Piracy: A Cause of 'Global Pricing' Not Enforcement, Claims Social Science Research Council Report

It's no secret that software, music and video prices vary around the world. A recent report by the Social Science Research Council with a focus on Brazil, India, Russia, South Africa, Mexico and Bolivia, claims that the inflated prices for media goods, low incomes, and cheap digital technologies are the main ingredients of global media […]

It's no secret that software, music and video prices vary around the world. A recent report by the Social Science Research Council with a focus on Brazil, India, Russia, South Africa, Mexico and Bolivia, claims that the inflated prices for media goods, low incomes, and cheap digital technologies are the main ingredients of global media piracy.

Here's an example of the price of Call of Duty: Black Ops (Xbox 360) in the USA, UK, Australia and Brazil in US dollars, and compare that to each country's GDP per capita:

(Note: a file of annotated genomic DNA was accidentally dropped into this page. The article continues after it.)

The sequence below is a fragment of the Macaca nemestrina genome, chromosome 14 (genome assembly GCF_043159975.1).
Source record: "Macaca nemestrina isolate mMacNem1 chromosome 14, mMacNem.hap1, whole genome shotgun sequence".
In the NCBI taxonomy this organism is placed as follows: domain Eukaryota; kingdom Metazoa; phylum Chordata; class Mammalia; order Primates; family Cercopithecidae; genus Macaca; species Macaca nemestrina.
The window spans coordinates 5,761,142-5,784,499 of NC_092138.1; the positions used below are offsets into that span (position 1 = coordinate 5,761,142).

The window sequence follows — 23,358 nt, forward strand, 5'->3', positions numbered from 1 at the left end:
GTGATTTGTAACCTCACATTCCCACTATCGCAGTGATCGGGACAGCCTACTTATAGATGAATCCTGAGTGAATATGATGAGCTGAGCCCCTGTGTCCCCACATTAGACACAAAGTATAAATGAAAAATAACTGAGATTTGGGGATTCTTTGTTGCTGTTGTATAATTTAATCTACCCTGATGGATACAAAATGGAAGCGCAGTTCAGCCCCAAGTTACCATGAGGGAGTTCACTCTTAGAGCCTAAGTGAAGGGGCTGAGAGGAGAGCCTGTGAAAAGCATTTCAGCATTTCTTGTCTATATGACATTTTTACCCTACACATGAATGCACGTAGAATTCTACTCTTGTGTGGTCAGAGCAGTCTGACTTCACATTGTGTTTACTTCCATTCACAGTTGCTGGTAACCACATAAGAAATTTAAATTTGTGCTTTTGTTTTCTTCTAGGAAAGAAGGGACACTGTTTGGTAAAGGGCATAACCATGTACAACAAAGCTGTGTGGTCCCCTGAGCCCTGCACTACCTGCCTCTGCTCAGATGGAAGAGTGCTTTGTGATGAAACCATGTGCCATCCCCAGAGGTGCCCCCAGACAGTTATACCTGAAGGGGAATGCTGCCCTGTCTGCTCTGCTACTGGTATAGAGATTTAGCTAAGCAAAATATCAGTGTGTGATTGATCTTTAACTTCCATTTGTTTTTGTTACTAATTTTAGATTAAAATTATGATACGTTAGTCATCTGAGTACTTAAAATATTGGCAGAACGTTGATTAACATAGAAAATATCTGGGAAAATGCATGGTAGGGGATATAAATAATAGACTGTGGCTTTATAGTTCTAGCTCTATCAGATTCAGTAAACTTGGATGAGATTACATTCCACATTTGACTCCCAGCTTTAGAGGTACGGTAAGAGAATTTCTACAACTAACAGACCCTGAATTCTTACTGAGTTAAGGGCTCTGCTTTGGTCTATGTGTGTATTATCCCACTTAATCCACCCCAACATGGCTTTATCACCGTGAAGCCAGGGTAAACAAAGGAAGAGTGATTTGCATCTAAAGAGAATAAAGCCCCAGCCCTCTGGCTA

USA (tax excluded)
$54-$60 / $46,000 (0.12%-0.13%)
United Kingdom
$52-$60 / $36,400 (0.14%-1.7%)
Australia
$80-$115 / $53,300 (0.15%-2.2%)
Brazil
$96 / $8,950 (1.07%)

The report raises a good point. If you lived in Brazil, would you pay that much for Call of Duty: Black Ops? According to the report, relative to local incomes in Brazil, Russia, or South Africa, the retail price of a CD, DVD, or copy of MS Office is five to ten times higher than in the US or Europe.

The likely reason for all of this is that companies simply price everything at a global level, and then add costs associated with trading in a country to the prices or that country. But as software doesn't actually "cost" anything to produce (after initial investment), surely it would make more sense to set prices based on what people can afford to pay in that country, rather than what people in wealthier nations can afford to pay. There're obviously gray import issues with that scenario, but that's one of the reasons that DRM exists.

Consequently, squeezed out of buying media the legal way, consumers have found themselves drawn to the, erm, grayer end of the market to sate their entertainment needs. There's plenty more to this report, including a proposed solution to fixing these broken economics, but you'll have to check out the links below for the full scoop.

The report also states that piracy rings are no longer making money. It argues that "criminals can't compete with free" -- an obvious reference to the effect the Internet has had on piracy.

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